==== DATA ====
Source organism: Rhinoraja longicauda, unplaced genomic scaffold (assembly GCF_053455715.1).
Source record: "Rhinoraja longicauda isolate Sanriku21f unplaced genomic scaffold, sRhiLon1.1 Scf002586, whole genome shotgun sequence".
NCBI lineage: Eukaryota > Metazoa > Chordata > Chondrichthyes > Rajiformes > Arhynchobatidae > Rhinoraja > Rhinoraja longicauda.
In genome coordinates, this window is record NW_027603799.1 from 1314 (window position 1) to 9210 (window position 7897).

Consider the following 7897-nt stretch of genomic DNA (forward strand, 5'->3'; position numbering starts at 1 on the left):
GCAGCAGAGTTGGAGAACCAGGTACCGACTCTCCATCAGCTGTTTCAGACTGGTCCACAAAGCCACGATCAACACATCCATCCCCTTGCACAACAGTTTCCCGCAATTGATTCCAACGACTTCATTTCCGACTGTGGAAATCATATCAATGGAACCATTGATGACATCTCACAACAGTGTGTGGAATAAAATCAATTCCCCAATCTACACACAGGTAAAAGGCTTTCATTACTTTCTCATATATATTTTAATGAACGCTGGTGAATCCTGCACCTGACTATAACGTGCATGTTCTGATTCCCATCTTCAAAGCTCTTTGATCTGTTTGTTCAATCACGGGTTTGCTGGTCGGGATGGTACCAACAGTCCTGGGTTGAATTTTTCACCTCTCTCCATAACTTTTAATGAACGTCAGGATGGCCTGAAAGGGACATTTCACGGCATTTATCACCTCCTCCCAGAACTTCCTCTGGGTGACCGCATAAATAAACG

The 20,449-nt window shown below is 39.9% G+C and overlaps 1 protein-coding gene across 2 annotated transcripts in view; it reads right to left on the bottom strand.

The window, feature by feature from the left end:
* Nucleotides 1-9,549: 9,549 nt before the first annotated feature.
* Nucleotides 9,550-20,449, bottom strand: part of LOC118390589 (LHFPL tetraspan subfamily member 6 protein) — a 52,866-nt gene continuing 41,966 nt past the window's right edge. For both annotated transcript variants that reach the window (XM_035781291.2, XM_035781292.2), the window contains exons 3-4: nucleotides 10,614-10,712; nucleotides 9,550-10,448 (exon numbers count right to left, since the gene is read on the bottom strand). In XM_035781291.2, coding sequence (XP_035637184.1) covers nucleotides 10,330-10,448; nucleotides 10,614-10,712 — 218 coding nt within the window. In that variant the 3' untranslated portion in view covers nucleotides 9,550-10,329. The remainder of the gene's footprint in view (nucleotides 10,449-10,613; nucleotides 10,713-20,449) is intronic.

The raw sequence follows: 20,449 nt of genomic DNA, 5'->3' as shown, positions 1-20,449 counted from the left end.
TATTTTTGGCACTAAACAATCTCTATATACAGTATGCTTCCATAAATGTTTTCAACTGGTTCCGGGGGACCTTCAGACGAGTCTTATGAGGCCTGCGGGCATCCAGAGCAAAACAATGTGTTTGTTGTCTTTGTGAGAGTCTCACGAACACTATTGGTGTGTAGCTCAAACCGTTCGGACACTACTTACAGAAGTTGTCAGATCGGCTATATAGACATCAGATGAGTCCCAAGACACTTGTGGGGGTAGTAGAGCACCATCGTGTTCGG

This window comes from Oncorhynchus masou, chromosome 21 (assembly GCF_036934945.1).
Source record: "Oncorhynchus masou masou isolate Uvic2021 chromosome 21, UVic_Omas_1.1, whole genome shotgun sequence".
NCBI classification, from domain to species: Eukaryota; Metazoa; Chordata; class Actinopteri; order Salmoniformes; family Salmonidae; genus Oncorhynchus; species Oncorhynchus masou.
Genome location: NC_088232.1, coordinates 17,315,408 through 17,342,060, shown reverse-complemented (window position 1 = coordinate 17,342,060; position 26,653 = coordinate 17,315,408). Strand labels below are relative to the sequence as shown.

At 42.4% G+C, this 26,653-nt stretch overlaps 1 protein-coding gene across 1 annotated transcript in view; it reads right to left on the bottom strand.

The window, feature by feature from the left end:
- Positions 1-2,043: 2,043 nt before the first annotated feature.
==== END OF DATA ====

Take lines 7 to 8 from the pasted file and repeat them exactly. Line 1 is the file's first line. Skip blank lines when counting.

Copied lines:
The 20,449-nt window shown below is 39.9% G+C and overlaps 1 protein-coding gene across 2 annotated transcripts in view; it reads right to left on the bottom strand.

The window, feature by feature from the left end: